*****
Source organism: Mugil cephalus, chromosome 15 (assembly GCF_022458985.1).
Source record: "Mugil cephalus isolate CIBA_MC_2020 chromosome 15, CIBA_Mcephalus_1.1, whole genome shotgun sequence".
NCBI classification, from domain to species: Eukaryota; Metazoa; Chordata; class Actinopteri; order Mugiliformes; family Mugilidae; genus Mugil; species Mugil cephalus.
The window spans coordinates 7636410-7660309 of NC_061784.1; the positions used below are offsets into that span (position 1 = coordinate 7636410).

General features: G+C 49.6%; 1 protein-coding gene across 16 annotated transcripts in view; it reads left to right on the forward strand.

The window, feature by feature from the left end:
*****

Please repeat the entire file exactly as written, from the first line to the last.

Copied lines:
Source organism: Mugil cephalus, chromosome 15 (assembly GCF_022458985.1).
Source record: "Mugil cephalus isolate CIBA_MC_2020 chromosome 15, CIBA_Mcephalus_1.1, whole genome shotgun sequence".
NCBI classification, from domain to species: Eukaryota; Metazoa; Chordata; class Actinopteri; order Mugiliformes; family Mugilidae; genus Mugil; species Mugil cephalus.
The window spans coordinates 7636410-7660309 of NC_061784.1; the positions used below are offsets into that span (position 1 = coordinate 7636410).

General features: G+C 49.6%; 1 protein-coding gene across 16 annotated transcripts in view; it reads left to right on the forward strand.

The window, feature by feature from the left end: